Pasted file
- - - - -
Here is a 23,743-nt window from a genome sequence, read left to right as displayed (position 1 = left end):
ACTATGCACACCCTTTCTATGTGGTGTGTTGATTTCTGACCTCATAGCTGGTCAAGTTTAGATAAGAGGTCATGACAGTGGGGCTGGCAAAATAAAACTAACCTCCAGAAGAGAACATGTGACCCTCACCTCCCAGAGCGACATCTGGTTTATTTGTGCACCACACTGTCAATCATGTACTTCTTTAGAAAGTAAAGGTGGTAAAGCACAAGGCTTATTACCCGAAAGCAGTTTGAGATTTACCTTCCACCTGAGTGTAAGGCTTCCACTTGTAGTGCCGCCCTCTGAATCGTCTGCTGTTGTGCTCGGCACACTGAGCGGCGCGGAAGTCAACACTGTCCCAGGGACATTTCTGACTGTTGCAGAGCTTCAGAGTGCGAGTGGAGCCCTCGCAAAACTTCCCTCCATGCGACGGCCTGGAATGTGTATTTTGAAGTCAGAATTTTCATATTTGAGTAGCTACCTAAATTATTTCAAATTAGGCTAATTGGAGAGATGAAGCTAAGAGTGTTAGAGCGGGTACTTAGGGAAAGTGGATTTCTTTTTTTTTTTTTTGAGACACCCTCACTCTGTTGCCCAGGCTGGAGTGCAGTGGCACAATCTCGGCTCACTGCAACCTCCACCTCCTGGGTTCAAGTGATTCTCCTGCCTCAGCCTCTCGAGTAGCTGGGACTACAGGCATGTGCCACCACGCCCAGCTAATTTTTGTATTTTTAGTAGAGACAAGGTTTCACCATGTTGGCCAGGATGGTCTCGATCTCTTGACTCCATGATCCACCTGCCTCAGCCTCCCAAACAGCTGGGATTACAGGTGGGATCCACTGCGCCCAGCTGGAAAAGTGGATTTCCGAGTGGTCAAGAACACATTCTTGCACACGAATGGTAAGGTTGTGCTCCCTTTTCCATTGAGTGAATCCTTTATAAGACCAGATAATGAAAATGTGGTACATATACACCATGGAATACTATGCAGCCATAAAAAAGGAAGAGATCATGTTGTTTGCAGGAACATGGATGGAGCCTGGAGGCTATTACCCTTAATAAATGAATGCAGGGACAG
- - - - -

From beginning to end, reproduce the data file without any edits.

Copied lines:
Here is a 23,743-nt window from a genome sequence, read left to right as displayed (position 1 = left end):
ACTATGCACACCCTTTCTATGTGGTGTGTTGATTTCTGACCTCATAGCTGGTCAAGTTTAGATAAGAGGTCATGACAGTGGGGCTGGCAAAATAAAACTAACCTCCAGAAGAGAACATGTGACCCTCACCTCCCAGAGCGACATCTGGTTTATTTGTGCACCACACTGTCAATCATGTACTTCTTTAGAAAGTAAAGGTGGTAAAGCACAAGGCTTATTACCCGAAAGCAGTTTGAGATTTACCTTCCACCTGAGTGTAAGGCTTCCACTTGTAGTGCCGCCCTCTGAATCGTCTGCTGTTGTGCTCGGCACACTGAGCGGCGCGGAAGTCAACACTGTCCCAGGGACATTTCTGACTGTTGCAGAGCTTCAGAGTGCGAGTGGAGCCCTCGCAAAACTTCCCTCCATGCGACGGCCTGGAATGTGTATTTTGAAGTCAGAATTTTCATATTTGAGTAGCTACCTAAATTATTTCAAATTAGGCTAATTGGAGAGATGAAGCTAAGAGTGTTAGAGCGGGTACTTAGGGAAAGTGGATTTCTTTTTTTTTTTTTTGAGACACCCTCACTCTGTTGCCCAGGCTGGAGTGCAGTGGCACAATCTCGGCTCACTGCAACCTCCACCTCCTGGGTTCAAGTGATTCTCCTGCCTCAGCCTCTCGAGTAGCTGGGACTACAGGCATGTGCCACCACGCCCAGCTAATTTTTGTATTTTTAGTAGAGACAAGGTTTCACCATGTTGGCCAGGATGGTCTCGATCTCTTGACTCCATGATCCACCTGCCTCAGCCTCCCAAACAGCTGGGATTACAGGTGGGATCCACTGCGCCCAGCTGGAAAAGTGGATTTCCGAGTGGTCAAGAACACATTCTTGCACACGAATGGTAAGGTTGTGCTCCCTTTTCCATTGAGTGAATCCTTTATAAGACCAGATAATGAAAATGTGGTACATATACACCATGGAATACTATGCAGCCATAAAAAAGGAAGAGATCATGTTGTTTGCAGGAACATGGATGGAGCCTGGAGGCTATTACCCTTAATAAATGAATGCAGGGACAG